Textron Inc., the manufacturer of Cessna aircraft and Bell helicopters, rose the most in almost two years after the Financial Times reported that the company was near a $1.4 billion purchase of planemaker Beechcraft Corp.
The deal may be announced as soon as today, according to the Financial Times, which cited people familiar with the matter. Dave Sylvestre, a spokesman for Providence, Rhode Island-based Textron, declined to comment on the report, as did Nicole Alexander, a Beechcraft spokeswoman.
Adding Beechcraft would expand Cessna’s lineup of piston-engine and turboprop planes, a less-competitive field than private jets. Formerly known as Hawker Beechcraft, the company left bankruptcy protection in February and stopped making business jets to focus on propeller-driven models such as military trainers and the twin-engine King Air.
“The remaining Beechcraft business is a solid annuity franchise that should complement what Cessna has,” Robert Stallard, a London-based analyst at RBC Capital Markets, wrote today in a note to clients. “Textron has been in debt pay-down mode for a number of years and with a cleaned-up balance sheet, it has the capacity to do a deal of this size.”
Textron jumped 14 percent to $37.29 at the close in New York, the highest closing price since September 2008 and the biggest advance since January 2012. That pushed the stock to a 50 percent gain this year. More than 12.7 million shares changed hands, the most since April.
Slumping demand for private jets and curbs on U.S. defense spending led Wichita, Kansas-based Hawker Beechcraft to file for bankruptcy in May 2012. Negotiations to sell it for $1.79 billion to a Chinese buyer collapsed months later.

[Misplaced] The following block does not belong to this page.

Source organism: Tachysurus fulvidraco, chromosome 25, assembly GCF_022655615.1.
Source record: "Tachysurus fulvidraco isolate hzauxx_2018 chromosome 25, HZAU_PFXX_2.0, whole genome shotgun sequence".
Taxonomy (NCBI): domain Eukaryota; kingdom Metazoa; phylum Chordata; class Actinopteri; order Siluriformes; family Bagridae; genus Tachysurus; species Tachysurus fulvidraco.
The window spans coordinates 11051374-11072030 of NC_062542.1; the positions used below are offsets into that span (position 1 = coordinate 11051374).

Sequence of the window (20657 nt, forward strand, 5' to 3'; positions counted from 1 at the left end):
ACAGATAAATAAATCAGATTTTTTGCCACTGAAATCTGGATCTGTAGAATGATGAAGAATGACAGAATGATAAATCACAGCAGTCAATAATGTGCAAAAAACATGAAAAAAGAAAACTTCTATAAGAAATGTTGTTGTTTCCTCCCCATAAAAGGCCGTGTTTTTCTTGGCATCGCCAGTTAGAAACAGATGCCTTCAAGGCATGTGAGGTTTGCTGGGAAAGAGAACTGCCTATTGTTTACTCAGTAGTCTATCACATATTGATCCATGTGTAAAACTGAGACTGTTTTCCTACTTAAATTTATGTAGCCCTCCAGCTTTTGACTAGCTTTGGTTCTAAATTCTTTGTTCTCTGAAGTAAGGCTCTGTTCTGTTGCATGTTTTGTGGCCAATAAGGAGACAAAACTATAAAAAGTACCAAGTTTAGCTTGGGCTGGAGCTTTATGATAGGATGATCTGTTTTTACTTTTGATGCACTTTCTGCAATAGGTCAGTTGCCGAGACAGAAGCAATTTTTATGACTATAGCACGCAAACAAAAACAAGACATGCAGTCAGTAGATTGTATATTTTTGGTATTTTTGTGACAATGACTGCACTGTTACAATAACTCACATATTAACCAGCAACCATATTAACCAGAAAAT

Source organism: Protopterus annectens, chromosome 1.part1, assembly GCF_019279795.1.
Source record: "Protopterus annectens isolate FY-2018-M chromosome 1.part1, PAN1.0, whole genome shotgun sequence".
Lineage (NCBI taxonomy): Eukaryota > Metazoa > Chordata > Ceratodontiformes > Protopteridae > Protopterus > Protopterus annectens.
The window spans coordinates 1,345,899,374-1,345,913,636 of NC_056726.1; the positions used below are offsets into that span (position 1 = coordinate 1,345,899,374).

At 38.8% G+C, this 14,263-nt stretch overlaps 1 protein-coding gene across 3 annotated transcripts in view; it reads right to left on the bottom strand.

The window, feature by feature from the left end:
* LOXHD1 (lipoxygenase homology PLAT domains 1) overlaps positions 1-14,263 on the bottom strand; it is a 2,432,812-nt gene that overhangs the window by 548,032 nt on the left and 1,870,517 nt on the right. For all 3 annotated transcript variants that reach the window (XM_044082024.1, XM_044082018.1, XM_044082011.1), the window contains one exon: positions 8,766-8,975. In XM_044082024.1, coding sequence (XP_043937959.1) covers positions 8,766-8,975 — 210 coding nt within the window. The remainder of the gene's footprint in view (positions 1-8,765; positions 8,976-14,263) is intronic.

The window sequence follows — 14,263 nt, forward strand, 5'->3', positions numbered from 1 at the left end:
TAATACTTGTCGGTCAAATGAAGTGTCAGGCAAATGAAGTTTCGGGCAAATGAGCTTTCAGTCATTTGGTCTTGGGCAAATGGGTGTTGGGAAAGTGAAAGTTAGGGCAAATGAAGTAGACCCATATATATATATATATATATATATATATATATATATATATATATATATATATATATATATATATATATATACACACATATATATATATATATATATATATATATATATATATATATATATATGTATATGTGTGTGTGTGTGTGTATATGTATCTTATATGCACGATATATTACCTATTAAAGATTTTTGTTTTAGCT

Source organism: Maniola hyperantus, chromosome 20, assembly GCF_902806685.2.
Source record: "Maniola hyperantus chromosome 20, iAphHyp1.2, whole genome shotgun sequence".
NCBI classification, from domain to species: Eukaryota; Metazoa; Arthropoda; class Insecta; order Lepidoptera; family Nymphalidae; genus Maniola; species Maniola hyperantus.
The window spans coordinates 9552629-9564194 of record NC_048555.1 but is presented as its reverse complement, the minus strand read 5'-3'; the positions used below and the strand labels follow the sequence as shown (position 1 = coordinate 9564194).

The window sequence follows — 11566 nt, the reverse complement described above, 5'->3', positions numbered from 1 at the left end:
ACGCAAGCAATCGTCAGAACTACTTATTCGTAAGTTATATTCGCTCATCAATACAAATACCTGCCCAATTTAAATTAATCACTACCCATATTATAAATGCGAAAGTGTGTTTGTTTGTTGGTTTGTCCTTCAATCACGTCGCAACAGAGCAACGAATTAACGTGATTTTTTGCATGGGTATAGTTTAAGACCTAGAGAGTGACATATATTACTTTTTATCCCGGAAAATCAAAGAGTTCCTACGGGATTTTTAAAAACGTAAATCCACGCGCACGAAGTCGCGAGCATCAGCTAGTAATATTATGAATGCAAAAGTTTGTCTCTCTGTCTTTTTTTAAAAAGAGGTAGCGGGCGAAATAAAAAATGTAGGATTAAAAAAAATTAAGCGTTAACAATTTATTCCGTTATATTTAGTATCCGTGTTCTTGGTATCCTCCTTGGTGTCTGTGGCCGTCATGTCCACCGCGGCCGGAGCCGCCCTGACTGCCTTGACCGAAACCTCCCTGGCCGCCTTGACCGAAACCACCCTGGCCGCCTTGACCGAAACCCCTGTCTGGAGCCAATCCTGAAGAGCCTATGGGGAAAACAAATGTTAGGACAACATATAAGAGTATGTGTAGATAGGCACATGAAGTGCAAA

Textron Chief Executive Officer Scott Donnelly expressed interest in Beechcraft during a July 2012 quarterly earnings call after the Chinese bid for planemaker was made public. In October, Textron declined to comment after people familiar with the matter said the company was among possible suitors exploring a bid after Beechcraft put itself on the block.
Adding Beechcraft would bolster an aviation business that accounted for 60 percent of Textron’s $12.2 billion in revenue last year. Products including the Commando four-wheeled armored vehicle and E-Z-Go golf carts make up the remainder of its sales.
Beechcraft’s twin-engine King Air turboprops would complement Cessna’s single-engine Caravan line, especially after Beechcraft landed a $788 million order in August, according to Brian Foley, who heads Brian Foley Associates, a Sparta, New Jersey consultant.
“The twin-engine turboprop would fit very nicely into their product portfolio without cannibalizing anything,” Foley said today in a telephone interview.
The King Air division is Beechcraft’s most valuable asset and biggest driver of its profits, Foley said. Deliveries of all aircraft types totaled 204 in 2012, according to the company’s website.
Beechcraft is now controlled by its former creditors. Centerbridge Partners LP, Sankaty Advisors LLC and Angelo, Gordon & Co. are among the funds that own a combined stake of about 90 percent and took control following the bankruptcy, according to the company. Before bankruptcy, Hawker Beechcraft was owned by Goldman Sachs Group Inc. and Onex Corp.
Negotiations to sell Hawker Beechcraft to Superior Aviation Beijing Co. ended in 2012 while the planemaker was reorganizing, partly because of questions about the Chinese company’s financing, people familiar with the process said at the time.
Any deal involving Beechcraft’s defense assets being sold to non-U.S. suitors would be subject to a review from the Committee on Foreign Investment in the U.S.
Beechcraft started business in 1932, and its products include training aircraft used by military pilots dating to World War II. Besides the King Air, the current offerings include the twin-engine Baron and single-engine Bonanza, which are common sights at U.S. general aviation airports alongside Cessnas such as the two-seat Skycatcher and four-seat Skyhawk.
Beechcraft, whose competitors include Canada’s Bombardier Inc. and Brazil’s Embraer SA, said earlier this year it was seeing a recovery in demand, and a Standard & Poor’s report in April said King Air sales will help drive up revenue and earnings “materially” in 2013 and in 2014.
Global aircraft shipments tracked by the General Aviation Manufacturers Association trade group also show signs of a rebound. Deliveries of multi-engine turboprops rose 42 percent in the first nine months of 2013 from a year earlier and single-engine turboprops were up 10 percent. Piston-engine planes rose 7.9 percent, while business jet shipments fell 2.1 percent.